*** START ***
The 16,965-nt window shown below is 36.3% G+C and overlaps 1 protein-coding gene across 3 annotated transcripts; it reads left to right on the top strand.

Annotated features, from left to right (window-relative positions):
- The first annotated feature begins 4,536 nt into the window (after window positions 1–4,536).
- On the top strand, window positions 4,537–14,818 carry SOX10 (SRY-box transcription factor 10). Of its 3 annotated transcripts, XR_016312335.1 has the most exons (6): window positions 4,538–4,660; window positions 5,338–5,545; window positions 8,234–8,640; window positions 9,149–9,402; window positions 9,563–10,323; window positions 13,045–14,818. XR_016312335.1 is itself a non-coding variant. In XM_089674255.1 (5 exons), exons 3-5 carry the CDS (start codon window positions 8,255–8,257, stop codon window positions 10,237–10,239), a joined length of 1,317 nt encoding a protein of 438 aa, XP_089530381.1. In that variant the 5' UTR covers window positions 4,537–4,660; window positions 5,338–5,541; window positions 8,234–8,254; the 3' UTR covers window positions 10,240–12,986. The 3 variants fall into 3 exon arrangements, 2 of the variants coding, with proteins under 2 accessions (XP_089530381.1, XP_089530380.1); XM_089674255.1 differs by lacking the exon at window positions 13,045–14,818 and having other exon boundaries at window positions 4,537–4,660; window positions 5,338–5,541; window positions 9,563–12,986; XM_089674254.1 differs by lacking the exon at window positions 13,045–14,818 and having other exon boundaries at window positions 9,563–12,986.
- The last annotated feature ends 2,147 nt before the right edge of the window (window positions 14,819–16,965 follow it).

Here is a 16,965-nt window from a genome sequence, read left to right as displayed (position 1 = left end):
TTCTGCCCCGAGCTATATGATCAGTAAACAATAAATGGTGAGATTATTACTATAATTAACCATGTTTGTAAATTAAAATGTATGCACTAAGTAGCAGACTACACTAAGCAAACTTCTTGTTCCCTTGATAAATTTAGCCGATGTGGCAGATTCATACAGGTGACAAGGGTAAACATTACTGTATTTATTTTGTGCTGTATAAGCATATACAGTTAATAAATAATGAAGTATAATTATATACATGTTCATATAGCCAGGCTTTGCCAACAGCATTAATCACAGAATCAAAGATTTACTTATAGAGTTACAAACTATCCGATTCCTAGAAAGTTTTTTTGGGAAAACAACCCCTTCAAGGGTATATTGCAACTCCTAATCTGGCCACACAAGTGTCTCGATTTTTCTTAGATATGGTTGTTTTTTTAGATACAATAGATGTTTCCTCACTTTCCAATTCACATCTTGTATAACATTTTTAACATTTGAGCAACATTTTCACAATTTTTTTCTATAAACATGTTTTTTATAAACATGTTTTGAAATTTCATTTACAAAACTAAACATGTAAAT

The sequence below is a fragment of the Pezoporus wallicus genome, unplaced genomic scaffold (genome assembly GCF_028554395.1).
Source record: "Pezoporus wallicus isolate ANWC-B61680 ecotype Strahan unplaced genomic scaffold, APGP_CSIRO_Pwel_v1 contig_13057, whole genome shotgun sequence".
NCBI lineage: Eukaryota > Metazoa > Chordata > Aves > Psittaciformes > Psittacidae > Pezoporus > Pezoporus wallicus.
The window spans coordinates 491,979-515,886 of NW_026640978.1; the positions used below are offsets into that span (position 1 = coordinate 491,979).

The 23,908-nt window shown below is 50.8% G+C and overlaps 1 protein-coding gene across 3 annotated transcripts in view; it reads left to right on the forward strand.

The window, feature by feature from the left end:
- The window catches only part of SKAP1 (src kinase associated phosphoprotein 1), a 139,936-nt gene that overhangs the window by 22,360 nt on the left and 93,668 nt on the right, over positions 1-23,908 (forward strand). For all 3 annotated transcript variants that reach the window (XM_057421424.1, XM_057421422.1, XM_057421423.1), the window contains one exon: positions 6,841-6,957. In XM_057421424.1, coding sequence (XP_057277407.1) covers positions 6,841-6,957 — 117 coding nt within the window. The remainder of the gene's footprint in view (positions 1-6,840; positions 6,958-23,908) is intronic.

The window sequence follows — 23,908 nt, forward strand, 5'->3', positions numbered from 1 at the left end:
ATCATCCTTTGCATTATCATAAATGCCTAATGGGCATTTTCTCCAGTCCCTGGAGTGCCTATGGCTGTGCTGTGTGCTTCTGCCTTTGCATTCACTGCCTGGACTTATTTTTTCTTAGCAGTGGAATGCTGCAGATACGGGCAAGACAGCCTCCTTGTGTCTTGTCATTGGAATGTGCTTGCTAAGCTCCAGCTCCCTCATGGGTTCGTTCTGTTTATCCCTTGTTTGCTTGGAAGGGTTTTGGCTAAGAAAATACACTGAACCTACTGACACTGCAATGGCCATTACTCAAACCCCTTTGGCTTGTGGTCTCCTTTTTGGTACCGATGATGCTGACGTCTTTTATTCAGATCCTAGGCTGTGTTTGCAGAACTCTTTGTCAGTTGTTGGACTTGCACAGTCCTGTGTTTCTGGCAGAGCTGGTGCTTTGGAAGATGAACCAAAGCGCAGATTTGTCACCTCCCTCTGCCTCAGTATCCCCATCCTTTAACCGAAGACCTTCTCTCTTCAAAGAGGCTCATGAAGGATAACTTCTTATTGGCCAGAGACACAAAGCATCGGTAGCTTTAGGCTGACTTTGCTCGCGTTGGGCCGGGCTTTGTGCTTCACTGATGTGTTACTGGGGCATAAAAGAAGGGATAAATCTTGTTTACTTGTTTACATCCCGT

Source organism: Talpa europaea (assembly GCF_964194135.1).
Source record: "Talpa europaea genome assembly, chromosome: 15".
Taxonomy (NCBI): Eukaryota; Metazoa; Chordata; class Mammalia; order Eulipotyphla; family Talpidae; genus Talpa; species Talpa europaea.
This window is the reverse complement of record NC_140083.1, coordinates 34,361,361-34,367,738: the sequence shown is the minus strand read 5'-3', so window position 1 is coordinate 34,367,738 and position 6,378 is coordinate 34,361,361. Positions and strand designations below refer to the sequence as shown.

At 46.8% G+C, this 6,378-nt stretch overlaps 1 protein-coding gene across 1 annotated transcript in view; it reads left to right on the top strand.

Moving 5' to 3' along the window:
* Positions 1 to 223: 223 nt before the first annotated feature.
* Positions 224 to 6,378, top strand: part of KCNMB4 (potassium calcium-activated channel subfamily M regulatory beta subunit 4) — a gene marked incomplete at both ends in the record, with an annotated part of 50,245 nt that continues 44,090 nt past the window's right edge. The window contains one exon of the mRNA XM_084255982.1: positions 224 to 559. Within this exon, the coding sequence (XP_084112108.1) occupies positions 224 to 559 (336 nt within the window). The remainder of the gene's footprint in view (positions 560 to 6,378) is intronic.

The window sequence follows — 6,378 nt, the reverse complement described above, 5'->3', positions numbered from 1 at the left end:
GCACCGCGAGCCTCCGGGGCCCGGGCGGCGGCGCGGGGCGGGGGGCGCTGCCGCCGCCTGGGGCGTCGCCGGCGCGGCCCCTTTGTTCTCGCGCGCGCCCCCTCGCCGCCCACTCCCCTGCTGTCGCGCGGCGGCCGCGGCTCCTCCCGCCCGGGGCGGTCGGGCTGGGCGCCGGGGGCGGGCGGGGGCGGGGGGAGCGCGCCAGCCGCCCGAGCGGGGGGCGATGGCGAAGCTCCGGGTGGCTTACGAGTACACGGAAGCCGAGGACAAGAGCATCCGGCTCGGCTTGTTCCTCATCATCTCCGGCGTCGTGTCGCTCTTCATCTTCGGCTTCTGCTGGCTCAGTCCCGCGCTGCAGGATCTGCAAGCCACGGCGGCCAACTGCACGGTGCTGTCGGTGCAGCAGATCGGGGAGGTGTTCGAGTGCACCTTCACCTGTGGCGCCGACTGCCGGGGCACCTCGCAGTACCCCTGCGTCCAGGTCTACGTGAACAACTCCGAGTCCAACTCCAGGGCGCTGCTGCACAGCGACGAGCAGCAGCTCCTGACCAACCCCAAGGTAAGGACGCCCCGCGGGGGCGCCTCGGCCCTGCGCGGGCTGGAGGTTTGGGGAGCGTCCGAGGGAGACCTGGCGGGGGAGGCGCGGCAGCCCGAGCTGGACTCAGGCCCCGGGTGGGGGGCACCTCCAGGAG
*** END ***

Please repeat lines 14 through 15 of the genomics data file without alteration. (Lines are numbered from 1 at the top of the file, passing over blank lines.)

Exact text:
- The window catches only part of SKAP1 (src kinase associated phosphoprotein 1), a 139,936-nt gene that overhangs the window by 22,360 nt on the left and 93,668 nt on the right, over positions 1-23,908 (forward strand). For all 3 annotated transcript variants that reach the window (XM_057421424.1, XM_057421422.1, XM_057421423.1), the window contains one exon: positions 6,841-6,957. In XM_057421424.1, coding sequence (XP_057277407.1) covers positions 6,841-6,957 — 117 coding nt within the window. The remainder of the gene's footprint in view (positions 1-6,840; positions 6,958-23,908) is intronic.

The window sequence follows — 23,908 nt, forward strand, 5'->3', positions numbered from 1 at the left end: